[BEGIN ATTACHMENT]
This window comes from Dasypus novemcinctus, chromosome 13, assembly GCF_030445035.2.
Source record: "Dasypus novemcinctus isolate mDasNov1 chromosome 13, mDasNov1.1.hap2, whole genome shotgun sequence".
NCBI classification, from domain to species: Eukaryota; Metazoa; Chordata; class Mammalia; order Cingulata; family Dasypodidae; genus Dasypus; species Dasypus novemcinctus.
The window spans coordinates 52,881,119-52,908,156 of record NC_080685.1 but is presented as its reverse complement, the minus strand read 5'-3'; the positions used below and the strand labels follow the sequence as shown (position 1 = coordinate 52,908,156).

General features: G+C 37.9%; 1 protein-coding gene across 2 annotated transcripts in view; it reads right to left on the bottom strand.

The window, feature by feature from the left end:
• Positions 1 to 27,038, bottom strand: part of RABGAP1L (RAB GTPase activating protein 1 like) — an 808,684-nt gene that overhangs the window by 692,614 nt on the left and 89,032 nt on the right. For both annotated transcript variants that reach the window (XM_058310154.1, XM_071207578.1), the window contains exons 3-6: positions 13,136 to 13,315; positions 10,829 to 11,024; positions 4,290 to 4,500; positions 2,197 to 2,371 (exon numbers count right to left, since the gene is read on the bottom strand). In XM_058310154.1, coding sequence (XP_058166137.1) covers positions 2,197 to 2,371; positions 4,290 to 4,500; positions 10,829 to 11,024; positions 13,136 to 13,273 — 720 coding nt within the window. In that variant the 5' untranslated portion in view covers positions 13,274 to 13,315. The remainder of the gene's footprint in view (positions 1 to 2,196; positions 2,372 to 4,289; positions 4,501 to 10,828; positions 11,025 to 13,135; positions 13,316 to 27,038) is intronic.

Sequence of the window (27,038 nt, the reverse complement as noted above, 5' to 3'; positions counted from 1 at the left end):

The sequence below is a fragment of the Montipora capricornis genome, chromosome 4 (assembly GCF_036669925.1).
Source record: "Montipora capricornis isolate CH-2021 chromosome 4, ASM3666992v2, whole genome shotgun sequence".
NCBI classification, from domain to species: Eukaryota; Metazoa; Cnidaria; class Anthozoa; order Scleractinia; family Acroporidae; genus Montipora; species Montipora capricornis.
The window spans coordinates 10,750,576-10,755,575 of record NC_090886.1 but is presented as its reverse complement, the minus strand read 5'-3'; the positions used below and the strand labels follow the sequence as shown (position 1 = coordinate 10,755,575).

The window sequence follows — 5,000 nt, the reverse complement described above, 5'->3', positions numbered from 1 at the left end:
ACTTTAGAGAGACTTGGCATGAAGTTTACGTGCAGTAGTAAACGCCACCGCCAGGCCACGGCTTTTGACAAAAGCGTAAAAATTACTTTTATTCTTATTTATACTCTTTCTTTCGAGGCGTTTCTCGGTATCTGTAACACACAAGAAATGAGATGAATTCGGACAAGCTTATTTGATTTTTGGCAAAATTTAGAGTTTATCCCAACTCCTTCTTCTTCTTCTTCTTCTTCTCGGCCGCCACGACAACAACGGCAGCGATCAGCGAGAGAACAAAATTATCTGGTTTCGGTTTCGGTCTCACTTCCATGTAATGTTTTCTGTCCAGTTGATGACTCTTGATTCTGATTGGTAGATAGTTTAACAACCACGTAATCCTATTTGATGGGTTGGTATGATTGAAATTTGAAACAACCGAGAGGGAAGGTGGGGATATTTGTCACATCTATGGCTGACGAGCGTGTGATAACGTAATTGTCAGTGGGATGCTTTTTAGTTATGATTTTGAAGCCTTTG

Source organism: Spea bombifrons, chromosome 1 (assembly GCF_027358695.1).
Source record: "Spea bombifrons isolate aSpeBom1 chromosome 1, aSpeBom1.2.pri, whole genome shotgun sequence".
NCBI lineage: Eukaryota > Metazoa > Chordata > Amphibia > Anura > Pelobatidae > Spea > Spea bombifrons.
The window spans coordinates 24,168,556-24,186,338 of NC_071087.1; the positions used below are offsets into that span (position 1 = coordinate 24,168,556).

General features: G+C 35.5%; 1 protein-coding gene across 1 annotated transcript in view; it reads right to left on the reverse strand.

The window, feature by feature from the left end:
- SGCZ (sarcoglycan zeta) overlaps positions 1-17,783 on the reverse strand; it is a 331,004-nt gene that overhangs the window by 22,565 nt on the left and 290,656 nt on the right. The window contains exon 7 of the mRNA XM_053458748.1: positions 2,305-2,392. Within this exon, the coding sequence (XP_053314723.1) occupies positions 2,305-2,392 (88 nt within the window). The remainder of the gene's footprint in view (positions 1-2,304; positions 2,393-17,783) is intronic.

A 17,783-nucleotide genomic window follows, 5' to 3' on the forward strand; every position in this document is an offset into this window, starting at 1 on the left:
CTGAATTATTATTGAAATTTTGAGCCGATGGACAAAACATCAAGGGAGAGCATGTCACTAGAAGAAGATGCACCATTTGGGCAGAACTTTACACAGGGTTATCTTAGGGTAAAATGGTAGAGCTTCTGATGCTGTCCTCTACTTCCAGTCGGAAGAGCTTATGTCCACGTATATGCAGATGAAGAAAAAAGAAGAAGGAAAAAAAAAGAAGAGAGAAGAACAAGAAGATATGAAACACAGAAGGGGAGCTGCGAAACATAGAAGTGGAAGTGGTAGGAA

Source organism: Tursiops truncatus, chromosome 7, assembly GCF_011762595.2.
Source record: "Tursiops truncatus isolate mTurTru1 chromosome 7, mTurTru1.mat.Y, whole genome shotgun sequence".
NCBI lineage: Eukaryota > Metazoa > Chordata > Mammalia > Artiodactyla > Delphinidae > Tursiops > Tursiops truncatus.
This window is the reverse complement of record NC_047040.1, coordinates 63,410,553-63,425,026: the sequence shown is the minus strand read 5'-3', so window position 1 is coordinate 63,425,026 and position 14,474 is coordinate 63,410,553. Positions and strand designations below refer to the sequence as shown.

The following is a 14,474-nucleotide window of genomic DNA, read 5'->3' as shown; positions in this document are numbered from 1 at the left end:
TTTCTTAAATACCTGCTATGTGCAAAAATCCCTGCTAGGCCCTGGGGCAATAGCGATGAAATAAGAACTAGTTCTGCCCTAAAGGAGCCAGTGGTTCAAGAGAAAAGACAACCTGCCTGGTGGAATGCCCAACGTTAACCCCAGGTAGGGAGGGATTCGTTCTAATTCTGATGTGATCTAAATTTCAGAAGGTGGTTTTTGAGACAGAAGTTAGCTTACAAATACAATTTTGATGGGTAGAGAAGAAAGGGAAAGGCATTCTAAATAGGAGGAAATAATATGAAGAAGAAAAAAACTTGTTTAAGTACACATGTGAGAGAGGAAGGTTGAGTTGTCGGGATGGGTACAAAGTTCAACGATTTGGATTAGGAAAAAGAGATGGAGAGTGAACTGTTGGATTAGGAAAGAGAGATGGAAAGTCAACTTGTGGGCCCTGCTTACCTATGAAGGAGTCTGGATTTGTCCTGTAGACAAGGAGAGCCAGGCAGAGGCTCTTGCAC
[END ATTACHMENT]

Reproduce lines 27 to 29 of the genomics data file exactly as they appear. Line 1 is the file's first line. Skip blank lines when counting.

This window is the reverse complement of record NC_047040.1, coordinates 63,410,553-63,425,026: the sequence shown is the minus strand read 5'-3', so window position 1 is coordinate 63,425,026 and position 14,474 is coordinate 63,410,553. Positions and strand designations below refer to the sequence as shown.

The following is a 14,474-nucleotide window of genomic DNA, read 5'->3' as shown; positions in this document are numbered from 1 at the left end:
TTTCTTAAATACCTGCTATGTGCAAAAATCCCTGCTAGGCCCTGGGGCAATAGCGATGAAATAAGAACTAGTTCTGCCCTAAAGGAGCCAGTGGTTCAAGAGAAAAGACAACCTGCCTGGTGGAATGCCCAACGTTAACCCCAGGTAGGGAGGGATTCGTTCTAATTCTGATGTGATCTAAATTTCAGAAGGTGGTTTTTGAGACAGAAGTTAGCTTACAAATACAATTTTGATGGGTAGAGAAGAAAGGGAAAGGCATTCTAAATAGGAGGAAATAATATGAAGAAGAAAAAAACTTGTTTAAGTACACATGTGAGAGAGGAAGGTTGAGTTGTCGGGATGGGTACAAAGTTCAACGATTTGGATTAGGAAAAAGAGATGGAGAGTGAACTGTTGGATTAGGAAAGAGAGATGGAAAGTCAACTTGTGGGCCCTGCTTACCTATGAAGGAGTCTGGATTTGTCCTGTAGACAAGGAGAGCCAGGCAGAGGCTCTTGCAC